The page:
This morning I got to read Ed Abbey’s post about hiking in the Wind River Range of Wyoming. Afterwards, while scrapping ice off the windshield of my “bent up truck,” I began to long for May. Actually, I hate to see winter go, but this winter has had so little snow, so I’m now anxious for a trip. In mid-May, I’m scheduled to travel out to my old stomping grounds in Southwest Utah to take care of some business. But that’s not going to take but a day or two, so I plan on packing in a four or five days for hiking and reacquainting myself with the desert. My dilemma now is what should do when then, as there are so many canyons and mountains to explore. I’ve narrowed my options to three. I’d love any advice you have as to which option sounds the most enticing. .
Option 1: Paria River from US 89 to the Colorado River at Lee’s Ferry (38 miles)
I hiked the first six or so miles of this trail on a backpacking trip through Wirepass Canyon and Buckskin Gulch. . Buckskin is the most amazing slot canyon I’ve hiked in, but it’s not the place to get caught during a flash flood Buckskin ends in the Paria and there, in a hike in 2003, I turned north and hiked out to US 89. I’ve also day hiked along the Paria north of US 89. The Paria is wider than Buckskin and a trip down to Lee’s Ferry would be three long or four easy days. There is a lot of wading in the upper parts of the river, but the water shouldn’t be as cold as option 2. This is a popular hike so one disadvantage is getting permits. Another is the long shuttle run.
Option 2: Zion Canyon from the north via Deep Creek (22.6 miles)
Deep Creek starts south of Cedar Breaks, at Webster Flats and flows south into Zion Canyon where it merges into the Virgin River in the Zion Narrows, supplying the bulk of the water in the Virgin. While hiking the Zion Narrows is popular and requires a permit and limited to 50 people a day, Deep Creek is not very popular (but much more difficult with steep descents and deep pools). I had planned to hike this back in 2001 or 2002, but a fire in the region which has destroyed many of the Ponderosa Pines along its upper sections, caused me to change my plans and I headed over to Great Basin National Park for a backpacking trip through Bristlecone Pines. Most people allow three days to hike from Webster Flats to Zion Canyon. One disadvantage of this hike is the cold water which is coming from springs and snow melt high in the mountains. It would be a difficult hike if there was heavy snow runoff, but this hasn’t been a particularly heavy, but that can change in the next six weeks. I have hiked the last eight miles of this trip several times, hiking the Zion Narrows from the east side of the park and up from the south.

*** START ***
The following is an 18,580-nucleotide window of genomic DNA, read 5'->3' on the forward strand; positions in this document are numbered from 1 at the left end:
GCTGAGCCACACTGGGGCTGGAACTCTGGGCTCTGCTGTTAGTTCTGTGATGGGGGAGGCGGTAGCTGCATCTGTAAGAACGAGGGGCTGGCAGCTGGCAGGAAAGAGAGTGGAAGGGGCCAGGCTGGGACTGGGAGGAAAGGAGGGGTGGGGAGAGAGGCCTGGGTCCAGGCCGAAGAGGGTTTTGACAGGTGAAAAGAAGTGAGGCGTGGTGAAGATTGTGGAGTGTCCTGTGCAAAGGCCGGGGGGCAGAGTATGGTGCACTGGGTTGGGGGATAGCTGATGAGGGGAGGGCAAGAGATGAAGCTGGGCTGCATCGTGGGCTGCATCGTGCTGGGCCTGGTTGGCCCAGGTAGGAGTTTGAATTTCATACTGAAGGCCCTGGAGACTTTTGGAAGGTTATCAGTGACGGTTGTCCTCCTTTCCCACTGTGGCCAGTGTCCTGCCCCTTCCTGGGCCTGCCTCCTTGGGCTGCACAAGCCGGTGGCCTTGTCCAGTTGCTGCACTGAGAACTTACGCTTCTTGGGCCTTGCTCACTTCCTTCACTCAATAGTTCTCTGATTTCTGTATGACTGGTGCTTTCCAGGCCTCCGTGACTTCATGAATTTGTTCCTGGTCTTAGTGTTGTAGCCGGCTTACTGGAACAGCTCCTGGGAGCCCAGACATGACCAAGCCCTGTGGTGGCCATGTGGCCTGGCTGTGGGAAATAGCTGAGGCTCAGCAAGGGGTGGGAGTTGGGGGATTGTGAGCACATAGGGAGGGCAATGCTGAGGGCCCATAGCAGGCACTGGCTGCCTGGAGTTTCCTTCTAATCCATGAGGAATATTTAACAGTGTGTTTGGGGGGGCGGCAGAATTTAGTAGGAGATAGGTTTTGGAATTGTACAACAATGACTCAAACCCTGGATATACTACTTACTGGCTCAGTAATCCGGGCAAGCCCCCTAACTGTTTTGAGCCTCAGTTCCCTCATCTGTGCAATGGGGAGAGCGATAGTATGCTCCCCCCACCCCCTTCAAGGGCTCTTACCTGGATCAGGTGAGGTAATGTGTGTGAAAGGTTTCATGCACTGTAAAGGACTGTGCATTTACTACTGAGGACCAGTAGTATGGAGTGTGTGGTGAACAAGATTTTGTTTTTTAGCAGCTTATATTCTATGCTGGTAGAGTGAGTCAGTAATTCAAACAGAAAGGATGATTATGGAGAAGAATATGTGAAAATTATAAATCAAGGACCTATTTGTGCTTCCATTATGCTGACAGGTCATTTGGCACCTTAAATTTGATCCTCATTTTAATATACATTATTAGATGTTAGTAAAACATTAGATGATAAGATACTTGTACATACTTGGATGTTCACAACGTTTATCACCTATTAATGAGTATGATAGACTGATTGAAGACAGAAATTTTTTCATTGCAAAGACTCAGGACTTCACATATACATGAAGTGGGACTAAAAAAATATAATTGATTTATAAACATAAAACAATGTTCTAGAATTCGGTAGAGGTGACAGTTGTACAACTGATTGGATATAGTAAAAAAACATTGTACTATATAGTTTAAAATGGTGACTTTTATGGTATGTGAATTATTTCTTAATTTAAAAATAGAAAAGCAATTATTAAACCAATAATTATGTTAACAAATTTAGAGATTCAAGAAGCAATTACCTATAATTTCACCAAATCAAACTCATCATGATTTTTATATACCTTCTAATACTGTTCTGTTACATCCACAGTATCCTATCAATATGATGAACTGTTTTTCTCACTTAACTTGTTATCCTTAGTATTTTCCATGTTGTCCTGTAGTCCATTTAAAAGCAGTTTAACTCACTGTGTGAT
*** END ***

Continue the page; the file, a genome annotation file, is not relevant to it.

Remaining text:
Option 3: Pocum Cove and Sullivan Canyon, Paiute Wilderness Area (approximately 25 miles)
This is the least known of all the options. The Paiute Wilderness is in the Arizona Strip (the part of Arizona that’s cut off from the rest of the state by the Grand Canyon. It does not feature the tight slot canyons through Navajo Sandstone that the others offer, but the desert area has Joshua trees, plenty of cactus and some unique wildlife included Gila monsters and several species of rattlesnakes. There shouldn’t be any wading except at the end of the trail where one has to ford the Virgin River to get to the Cedar Pocket Rest Area along I-15 (where the hike would end). If there is a threat of heavy rain, this option becomes the only real option as it’s too dangerous to hike in the Paria or the Zion Narrows when there is a threat of a flash flood.